Hydraulic lifts have made working on your project car much easier. They have been a life-saver when it comes to working underneath your pride and joy. Along with being a life-saver, they can also be a life-taker.
Now that hydraulic lifts have become so commonplace in the market, hobbyists and enthusiasts can afford these lifting devices, usually opting for the common two-post lifts. As we stated earlier, these two post lifts can make restoration and upgrades to your project car much easier and quicker.
The thing to keep in mind whenever you are working under a load supported by hydraulic jacks of any kind is simple: Your life depends on the single edge of a flat faced “O-Ring” seal.
Failures are bound to happen. Manufacturers know this that anything is possible when it comes to the razor thin edge of a rubber seal. This is why safety locks came into existence. Safety locks that prevent the hydraulic lift, and it’s load, from falling down to the ground during a catastrophic failure.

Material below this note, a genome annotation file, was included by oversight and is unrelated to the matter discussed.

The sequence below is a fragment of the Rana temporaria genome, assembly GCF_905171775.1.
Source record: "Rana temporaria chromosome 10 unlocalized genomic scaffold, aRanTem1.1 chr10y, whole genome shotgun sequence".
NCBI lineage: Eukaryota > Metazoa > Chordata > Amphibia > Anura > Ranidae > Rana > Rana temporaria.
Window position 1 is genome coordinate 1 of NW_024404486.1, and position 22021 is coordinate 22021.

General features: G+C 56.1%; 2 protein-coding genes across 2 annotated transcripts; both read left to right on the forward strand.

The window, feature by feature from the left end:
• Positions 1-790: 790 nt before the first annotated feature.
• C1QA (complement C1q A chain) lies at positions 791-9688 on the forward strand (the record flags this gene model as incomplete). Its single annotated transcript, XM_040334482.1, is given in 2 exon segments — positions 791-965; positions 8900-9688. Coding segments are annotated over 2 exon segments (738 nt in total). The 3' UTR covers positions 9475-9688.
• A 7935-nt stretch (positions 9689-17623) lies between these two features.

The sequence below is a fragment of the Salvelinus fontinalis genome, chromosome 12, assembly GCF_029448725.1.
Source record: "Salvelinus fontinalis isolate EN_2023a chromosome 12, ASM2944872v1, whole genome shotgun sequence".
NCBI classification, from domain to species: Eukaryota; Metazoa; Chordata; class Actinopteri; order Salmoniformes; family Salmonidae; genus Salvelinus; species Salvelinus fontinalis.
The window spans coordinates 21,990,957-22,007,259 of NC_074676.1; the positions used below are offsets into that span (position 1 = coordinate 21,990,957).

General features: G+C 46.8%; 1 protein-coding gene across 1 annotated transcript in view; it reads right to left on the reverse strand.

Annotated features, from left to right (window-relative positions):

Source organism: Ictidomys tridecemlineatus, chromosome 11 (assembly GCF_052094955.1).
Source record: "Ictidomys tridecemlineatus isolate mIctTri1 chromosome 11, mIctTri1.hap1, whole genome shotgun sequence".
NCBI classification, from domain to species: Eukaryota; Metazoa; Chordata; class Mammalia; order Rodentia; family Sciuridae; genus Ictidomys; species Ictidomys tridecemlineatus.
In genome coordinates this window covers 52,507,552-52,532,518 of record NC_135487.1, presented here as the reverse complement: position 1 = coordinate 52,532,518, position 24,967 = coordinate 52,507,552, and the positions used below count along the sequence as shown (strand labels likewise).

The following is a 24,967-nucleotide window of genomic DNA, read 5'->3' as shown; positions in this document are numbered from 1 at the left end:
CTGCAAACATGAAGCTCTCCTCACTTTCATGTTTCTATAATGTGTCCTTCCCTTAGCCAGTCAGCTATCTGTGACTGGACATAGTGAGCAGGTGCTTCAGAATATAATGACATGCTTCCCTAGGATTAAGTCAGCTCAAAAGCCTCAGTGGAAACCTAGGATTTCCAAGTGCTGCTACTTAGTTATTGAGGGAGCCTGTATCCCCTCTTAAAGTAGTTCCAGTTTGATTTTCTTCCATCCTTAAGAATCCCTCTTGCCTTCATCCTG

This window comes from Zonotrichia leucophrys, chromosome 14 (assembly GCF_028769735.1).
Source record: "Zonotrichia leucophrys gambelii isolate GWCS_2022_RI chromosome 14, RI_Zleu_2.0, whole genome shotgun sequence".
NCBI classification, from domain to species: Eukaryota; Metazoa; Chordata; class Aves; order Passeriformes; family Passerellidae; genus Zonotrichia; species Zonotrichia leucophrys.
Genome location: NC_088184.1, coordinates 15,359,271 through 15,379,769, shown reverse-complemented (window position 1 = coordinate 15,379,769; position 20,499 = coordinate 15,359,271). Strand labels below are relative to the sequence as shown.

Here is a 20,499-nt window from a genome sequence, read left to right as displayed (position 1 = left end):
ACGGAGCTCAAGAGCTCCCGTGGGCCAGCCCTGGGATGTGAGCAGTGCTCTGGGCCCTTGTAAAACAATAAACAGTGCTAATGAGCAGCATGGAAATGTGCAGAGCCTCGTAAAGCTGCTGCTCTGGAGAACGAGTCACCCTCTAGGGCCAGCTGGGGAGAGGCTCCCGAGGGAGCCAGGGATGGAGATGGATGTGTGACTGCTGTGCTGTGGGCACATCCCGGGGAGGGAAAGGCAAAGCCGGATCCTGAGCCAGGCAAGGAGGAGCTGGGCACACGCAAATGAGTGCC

It’s always a good thing to have a back-up plan. Safety locks are that back-up plan for hydraulic lifts but they only work if you don’t disable them. Let us repeat that. SAFETY LOCKS ONLY WORK IF YOU DON’T DISABLE THEM.
We found these photographs on one of our favorite forums, LS1.com. While the story isn’t spelled out in the link, what happened here is clear enough. An enthusiast in Canada had been building a 1968 Camaro project car for 2 years. He’d never driven the car and was putting some final touches to the project. It was lifted above head level and the hydraulics failed. What isn’t clear in these pictures is how the back-up safety locks failed. One can only assume that the safety devices were bypassed by the operator. Thankfully, no one was hurt in the accident, but a really nice project car, that was nearly complete, had it’s progress set back by months.
Two lessons from this story, 1) Your life depends on the single edge of a flat faced “O-Ring” seal, and 2) Safety locks only work if you don’t disable them.